6. Attachment-Theory-Informed Intervention and Reflective Functioning in Depressed Mothers, Sheree L. Toth, Fred A. Rogosch, and Dante Cicchetti

III. Parent–Infant Relationships, Adolescents, and Adults in Psychotherapy
7. The AAI as a Clinical Tool, Amanda Jones
8. Integrating the AAI in the Clinical Process of Psychoanalytic Parent–Infant Psychotherapy in a Case of Relational Trauma, Tessa Baradon and Miriam Steele
9. Obsessive–Compulsive Disorder in Adolescence: An AAI Perspective, Tord Ivarsson
10. The AAI in a Clinical Context: Some Experiences and Illustrations, Massimo Ammaniti, Nino Dazzi, and Sergio Muscetta
11. The Reciprocal Impact of Attachment and Transference-Focused Psychotherapy with Borderline Patients, Diana Diamond, Frank E. Yeomans, John F. Clarkin, Kenneth N. Levy, and Otto F. Kernberg

IV. The AAI and Trauma
12. The AAI and Its Contribution to a Therapeutic Intervention Project for Violent, Traumatized, and Suicidal Cases, Sonia Gojman de Millán and Salvador Millán
13. Adult Attachment and Posttraumatic Stress Disorder in Women with Histories of Childhood Abuse, K. Chase Stovall-McClough, Marylene Cloitre, and Joel F. McClough
14. AAIs in a High-Risk Sample: Stability and Relation to Functioning from Adolescence to 39 Years, Judith A. Crowell and Stuart T. Hauser
15. Exploring the Mind Behind Unresolved Attachment: Lessons from and for Attachment-Based Interventions with Infants and Their Traumatized Mothers, Greg Moran, Heidi Neufeld Bailey, Karin Gleason, Carey Anne DeOliveira, and David R. Pederson
16. Hostile–Helpless States of Mind in the AAI: A Proposed Additional AAI Category with Implications for Identifying Disorganized Infant Attachment in High-Risk Samples, Sharon Melnick, Brent Finger, Sydney Hans, Matthew Patrick, and Karlen Lyons-Ruth

V. The AAI, Foster Care, and Adoptive Placements
17. Forecasting Outcomes in Previously Maltreated Children: The Use of the AAI in a Longitudinal Adoption Study, Miriam Steele, Jill Hodges, Jeanne Kanuik, Howard Steele, Saul Hillman, and Kay Asquith
18. Helping Foster Parents Change: The Role of Parental State of Mind, Johanna Bick and Mary Dozier
Afterword, Deborah Jacobvitz

CONTRIBUTORS
Massimo Ammaniti, MD, Department of Dynamic and Clinical Psychology, University of Rome, Rome, Italy
Kay Asquith, MSc, Anna Freud Centre, London, United Kingdom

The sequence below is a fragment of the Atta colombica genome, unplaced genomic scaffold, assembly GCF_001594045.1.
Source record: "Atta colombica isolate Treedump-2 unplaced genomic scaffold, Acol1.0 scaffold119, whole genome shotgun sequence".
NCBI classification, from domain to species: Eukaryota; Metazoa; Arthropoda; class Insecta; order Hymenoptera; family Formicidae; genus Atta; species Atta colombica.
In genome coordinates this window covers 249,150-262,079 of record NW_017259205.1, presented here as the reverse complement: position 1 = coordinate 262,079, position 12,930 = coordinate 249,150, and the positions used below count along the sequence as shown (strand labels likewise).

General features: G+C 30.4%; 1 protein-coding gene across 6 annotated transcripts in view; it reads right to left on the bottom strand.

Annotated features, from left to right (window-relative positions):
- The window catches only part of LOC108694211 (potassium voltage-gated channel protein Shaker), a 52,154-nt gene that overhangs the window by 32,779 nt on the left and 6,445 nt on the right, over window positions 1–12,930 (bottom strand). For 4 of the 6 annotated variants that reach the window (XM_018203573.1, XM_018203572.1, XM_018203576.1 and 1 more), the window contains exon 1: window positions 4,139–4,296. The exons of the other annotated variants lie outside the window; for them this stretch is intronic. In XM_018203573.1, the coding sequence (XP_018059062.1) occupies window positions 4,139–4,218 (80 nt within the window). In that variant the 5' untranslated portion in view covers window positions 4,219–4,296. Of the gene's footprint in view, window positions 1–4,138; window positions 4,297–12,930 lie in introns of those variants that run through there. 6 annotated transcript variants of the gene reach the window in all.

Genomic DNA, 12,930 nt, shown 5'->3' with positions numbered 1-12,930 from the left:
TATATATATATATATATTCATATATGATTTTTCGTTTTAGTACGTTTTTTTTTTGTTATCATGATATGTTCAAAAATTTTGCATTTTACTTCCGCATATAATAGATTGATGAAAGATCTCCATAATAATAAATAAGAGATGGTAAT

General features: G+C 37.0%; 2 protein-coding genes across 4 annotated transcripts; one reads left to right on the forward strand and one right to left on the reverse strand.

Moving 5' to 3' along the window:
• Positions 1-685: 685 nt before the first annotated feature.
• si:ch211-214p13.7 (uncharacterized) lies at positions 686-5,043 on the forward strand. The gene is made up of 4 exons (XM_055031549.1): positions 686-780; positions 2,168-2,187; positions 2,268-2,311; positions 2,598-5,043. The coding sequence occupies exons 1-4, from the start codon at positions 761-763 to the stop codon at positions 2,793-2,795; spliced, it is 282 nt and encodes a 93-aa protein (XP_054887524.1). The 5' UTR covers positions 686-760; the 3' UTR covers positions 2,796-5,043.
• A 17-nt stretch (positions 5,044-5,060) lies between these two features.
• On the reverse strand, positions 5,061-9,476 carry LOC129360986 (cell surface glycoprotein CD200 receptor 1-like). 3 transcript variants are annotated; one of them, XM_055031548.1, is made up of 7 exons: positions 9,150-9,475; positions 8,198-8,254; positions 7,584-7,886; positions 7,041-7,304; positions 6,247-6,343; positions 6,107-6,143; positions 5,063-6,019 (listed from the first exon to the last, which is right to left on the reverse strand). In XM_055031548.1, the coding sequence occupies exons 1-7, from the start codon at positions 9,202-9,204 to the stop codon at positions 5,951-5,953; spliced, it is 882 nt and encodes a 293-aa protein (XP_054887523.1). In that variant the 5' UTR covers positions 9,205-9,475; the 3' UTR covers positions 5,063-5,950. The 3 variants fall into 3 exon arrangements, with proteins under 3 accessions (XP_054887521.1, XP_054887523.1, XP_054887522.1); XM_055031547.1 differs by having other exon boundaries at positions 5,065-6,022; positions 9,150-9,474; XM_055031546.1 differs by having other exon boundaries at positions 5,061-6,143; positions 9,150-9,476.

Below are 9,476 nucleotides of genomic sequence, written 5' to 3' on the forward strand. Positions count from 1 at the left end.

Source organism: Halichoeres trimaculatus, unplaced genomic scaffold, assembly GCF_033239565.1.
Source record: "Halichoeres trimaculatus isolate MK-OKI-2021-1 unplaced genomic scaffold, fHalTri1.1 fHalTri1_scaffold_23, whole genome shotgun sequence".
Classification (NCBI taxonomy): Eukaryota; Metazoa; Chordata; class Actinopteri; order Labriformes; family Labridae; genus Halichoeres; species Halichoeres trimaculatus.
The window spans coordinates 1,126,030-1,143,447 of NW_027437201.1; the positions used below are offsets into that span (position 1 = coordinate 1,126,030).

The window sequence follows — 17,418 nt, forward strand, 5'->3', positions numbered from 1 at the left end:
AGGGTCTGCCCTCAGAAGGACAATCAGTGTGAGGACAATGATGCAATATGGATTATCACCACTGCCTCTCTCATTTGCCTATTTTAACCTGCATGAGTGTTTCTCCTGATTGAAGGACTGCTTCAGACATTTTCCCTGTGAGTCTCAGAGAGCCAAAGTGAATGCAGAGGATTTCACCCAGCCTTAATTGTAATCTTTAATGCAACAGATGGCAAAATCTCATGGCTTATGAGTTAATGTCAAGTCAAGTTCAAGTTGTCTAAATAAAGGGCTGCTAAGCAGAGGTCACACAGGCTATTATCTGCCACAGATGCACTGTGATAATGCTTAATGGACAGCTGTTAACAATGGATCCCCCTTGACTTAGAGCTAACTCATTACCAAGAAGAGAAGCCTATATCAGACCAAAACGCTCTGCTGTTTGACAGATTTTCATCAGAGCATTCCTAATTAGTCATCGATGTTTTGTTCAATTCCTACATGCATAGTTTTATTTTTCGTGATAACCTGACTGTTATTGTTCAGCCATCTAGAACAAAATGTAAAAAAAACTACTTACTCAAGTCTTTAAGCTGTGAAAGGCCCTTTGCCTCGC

Heidi Neufeld Bailey, PhD, Department of Psychology, University of Guelph, Guelph, Ontario, Canada
Marian J. Bakermans-Kranenburg, PhD, Center for Child and Family Studies, Leiden University, Leiden, The Netherlands
Tessa Baradon, MA, Parent–Infant Project, Anna Freud Centre, London, United Kingdom
Johanna Bick, BA, Department of Psychology, University of Delaware, Newark, DE
Margo Candelaria, PhD, Department of Pediatrics, Growth and Nutrition Division, University of Maryland School of Medicine, Baltimore, MD
Dante Cicchetti, PhD, Mt. Hope Family Center, University of Rochester, Rochester, NY; Institute of Child Development and Department of Psychiatry, University of Minnesota, Minneapolis, MN
John F. Clarkin, PhD, Personality Disorder Clinic, New York Presbyterian Hospital, and Department of Psychiatry, Weill Cornell Medical College and Graduate School of Medical Sciences of Cornell University, New York, NY
Marylene Cloitre, PhD, Child Study Center, Institute for Trauma and Stress, New York University School of Medicine, New York,NY
Judith A. Crowell, MD, Department of Child and Adolescent Psychiatry, State University of New York, Stony Brook, NY
Nino Dazzi, PhD, Department of Dynamic and Clinical Psychology, University of Rome, Rome, Italy
Carey Anne DeOliveira, PhD, Department of Psychology, University of Western Ontario, London, Ontario, Canada
Diana Diamond, PhD, Department of Psychology, City University of New York, and Department of Psychiatry, New York Presbyterian Hospital–Weill Cornell Medical Center, New York, NY
Mary Dozier, PhD, Department of Psychology, University of Delaware, Newark, DE
Brent Finger, BA, Department of Comparative Human Development, University of Chicago, Chicago, IL